Campbell De Morgan
1871 The Lancet  
118 .appearance was certainly more like urates than phosphates, I And I found, on examining it for myself, that the acid only dissolved the precipitate with heat, but had no action on the old urine. It was consequently placed under the microscope, and was found to consist almost entirely of globular -urates, with high refractive powers, mixed with some crystals of oxalate of lime. Their presence in nearly neutral urine was readily explained by the scanty amount of se-'cretion consequent on the
more » ... revious severe diarrhoea, but --their insolubility by heat was a phenomenon for which I was not prepared. On the following day the urine was more decidedly acid, but there was no precipitate. On boiling, :i3owerer, a copious precipitate was thrown down, which was immediately dissolved on the addition of a few drops of *a,ci.d. I have already alluded to the difficulty of explaining -the precipitation of phosphates in the presence of acid ; .,twhen the deposit only occurs after the application of heat -the change is still more difficult of explanation, because the urine after being boiled becomes rather more acid than before, as I ascertained distinctly in this case, and the granzular precipitate does not dissolve readily with acid after it is;allowed to cool. Bormerly we used to be taught that the presence of urates was only due to acidity, of phosphates to alkalescence of the urine; but that is a very limited view. It was probably only put forward in this broad form as antagonistic to the common expression of those days, that ;one,or other deposit showed an excess of uric or phosphoric acid, the C( lithic-acid diathesis" and the H phosphatic diathesis" of Dr. Prout. It is certain that such a conclusion is very likely to be erroneous, although, perhaps, it contains some element of truth. All that can be said with certainty at present in regard to the uric-acid salts is, that when .they are precipitated there must be a certain excess of .,cidity, and if not an excess of the salt, at least a disproportion between it and the water as ingredients of the 1urinè. . With reference to the presence of phosphates, I conceive :that we must assume the same disproportion to exist between the water and the earthy salts whenever the precipitate is abundant, especially when the urine is not âecidedly alkaline. It is not an uncommon practice in the 'present day to maintain a certain degree of alkalescence of the urine both in rheumatism and gout. In such cases it is quite remarkable how the amount of earthy deposit varies while the urine is freely alkaline, but I have long learned .by experience that a copious deposit is an indication of depression, and is sure to be followed, if not accompanied, by o'ther symptoms of a corresponding kind. At one time I 'tised immediately to diminish the dose of the alkali, but I have recently observed that, without making any other kliadge in treatment, the addition of a few grains of quisune. daily will have the effect of at once diminishing the amount of deposit, and will enable the patient to persevere .iih such a dose of alkali as he could not otherwise have iMcem with impunity. Believing as I do that in both forms t<&S. disease it is desirable to neutralise as far as possible expassive acidity, the effect of the quinine is to me a point of -great, importance in the treatment of these disorders.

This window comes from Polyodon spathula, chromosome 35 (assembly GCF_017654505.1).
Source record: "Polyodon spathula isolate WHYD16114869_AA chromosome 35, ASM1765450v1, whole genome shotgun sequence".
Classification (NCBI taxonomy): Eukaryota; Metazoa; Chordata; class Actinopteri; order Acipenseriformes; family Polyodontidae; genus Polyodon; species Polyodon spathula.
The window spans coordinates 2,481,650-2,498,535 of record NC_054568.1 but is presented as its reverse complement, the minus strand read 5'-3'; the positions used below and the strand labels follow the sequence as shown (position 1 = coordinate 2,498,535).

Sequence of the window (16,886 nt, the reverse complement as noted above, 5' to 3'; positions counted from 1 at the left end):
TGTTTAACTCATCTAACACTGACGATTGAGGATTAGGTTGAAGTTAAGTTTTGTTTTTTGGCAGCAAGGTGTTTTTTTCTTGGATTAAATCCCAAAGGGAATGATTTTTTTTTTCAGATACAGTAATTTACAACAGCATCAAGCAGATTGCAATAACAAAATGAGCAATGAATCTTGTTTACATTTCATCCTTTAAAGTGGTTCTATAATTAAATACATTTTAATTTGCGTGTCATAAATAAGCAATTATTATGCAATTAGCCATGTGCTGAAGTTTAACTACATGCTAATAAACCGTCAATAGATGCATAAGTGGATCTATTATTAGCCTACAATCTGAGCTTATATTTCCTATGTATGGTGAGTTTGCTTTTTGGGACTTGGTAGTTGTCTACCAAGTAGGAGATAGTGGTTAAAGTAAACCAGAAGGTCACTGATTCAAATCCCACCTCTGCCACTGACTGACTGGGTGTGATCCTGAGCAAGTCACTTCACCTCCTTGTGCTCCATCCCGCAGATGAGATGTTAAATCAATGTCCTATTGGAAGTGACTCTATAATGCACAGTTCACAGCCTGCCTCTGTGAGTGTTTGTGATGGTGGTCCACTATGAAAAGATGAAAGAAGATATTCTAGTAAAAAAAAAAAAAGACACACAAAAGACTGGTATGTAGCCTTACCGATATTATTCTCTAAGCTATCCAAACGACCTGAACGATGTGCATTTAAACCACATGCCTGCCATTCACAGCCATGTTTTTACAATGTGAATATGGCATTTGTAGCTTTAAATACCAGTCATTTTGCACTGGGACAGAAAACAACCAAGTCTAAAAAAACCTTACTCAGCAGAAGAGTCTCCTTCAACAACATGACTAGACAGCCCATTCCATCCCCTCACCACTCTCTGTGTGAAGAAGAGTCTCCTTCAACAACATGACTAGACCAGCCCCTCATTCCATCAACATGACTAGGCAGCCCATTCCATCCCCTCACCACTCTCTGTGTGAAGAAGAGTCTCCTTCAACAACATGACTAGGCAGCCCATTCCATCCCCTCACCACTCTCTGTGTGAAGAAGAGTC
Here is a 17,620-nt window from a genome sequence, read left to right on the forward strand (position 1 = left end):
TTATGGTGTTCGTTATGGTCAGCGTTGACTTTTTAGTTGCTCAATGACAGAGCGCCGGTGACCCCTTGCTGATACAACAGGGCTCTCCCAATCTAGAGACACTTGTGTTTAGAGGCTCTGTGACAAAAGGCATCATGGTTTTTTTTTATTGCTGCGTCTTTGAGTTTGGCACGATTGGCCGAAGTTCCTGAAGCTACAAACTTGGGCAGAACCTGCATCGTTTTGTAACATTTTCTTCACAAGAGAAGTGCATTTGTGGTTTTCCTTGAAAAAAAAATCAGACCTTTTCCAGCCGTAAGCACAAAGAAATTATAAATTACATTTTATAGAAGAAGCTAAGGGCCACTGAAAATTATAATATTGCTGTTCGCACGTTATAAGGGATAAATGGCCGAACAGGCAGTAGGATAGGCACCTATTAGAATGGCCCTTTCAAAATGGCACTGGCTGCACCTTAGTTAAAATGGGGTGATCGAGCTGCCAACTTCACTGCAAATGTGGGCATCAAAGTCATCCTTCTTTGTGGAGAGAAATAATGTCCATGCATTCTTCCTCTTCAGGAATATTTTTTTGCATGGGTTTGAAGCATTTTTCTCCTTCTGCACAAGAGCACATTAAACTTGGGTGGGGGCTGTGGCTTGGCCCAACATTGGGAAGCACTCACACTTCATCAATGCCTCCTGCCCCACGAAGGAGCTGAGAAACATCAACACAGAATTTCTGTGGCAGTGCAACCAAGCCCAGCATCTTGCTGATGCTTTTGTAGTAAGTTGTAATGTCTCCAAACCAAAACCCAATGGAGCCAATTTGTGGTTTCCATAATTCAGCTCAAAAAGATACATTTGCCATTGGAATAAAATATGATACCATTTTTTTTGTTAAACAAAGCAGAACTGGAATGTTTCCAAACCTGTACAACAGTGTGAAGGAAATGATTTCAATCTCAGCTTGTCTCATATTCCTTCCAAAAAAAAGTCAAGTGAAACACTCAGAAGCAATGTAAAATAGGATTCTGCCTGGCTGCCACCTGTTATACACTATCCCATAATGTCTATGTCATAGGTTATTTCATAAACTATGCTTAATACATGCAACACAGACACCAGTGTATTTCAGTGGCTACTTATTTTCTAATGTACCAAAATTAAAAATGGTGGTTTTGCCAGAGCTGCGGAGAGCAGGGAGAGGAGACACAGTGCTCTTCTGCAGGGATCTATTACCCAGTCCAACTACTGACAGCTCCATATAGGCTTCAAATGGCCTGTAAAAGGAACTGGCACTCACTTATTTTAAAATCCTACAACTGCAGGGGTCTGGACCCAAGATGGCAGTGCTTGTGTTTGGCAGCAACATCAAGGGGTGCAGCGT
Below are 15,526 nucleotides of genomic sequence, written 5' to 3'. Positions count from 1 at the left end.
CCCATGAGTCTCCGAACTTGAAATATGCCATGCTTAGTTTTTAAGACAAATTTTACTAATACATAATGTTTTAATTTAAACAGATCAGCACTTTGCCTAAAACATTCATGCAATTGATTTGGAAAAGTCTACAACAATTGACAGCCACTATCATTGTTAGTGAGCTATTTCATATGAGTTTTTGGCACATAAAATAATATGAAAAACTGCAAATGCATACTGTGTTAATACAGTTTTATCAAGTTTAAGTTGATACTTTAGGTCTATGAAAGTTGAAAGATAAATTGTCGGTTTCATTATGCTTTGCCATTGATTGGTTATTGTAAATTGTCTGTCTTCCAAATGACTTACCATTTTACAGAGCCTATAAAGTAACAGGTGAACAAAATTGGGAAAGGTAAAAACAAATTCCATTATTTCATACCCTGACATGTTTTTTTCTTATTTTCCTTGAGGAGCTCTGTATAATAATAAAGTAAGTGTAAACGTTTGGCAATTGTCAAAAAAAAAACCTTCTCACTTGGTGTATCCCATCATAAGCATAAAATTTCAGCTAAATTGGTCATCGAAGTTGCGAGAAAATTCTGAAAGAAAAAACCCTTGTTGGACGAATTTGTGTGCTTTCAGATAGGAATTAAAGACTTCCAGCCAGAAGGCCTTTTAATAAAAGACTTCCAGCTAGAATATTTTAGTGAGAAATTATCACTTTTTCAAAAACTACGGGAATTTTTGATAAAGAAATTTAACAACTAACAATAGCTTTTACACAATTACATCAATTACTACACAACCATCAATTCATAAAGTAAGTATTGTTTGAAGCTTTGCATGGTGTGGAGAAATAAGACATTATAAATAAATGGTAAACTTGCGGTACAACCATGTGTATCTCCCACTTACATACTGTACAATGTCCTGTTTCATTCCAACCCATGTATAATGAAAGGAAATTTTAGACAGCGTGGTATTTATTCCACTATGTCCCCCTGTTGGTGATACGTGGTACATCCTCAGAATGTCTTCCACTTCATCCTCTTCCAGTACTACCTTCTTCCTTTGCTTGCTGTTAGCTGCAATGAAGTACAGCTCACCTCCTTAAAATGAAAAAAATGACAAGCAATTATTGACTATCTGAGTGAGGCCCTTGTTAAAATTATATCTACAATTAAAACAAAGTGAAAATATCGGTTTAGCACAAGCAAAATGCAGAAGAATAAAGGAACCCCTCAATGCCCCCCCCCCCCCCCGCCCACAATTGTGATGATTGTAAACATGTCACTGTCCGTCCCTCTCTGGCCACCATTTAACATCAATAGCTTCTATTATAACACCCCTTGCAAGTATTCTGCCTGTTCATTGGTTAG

doi:10.1016/s0140-6736(02)62380-3 fatcat:oaukdoxtm5agdfd4rjzlx5d73q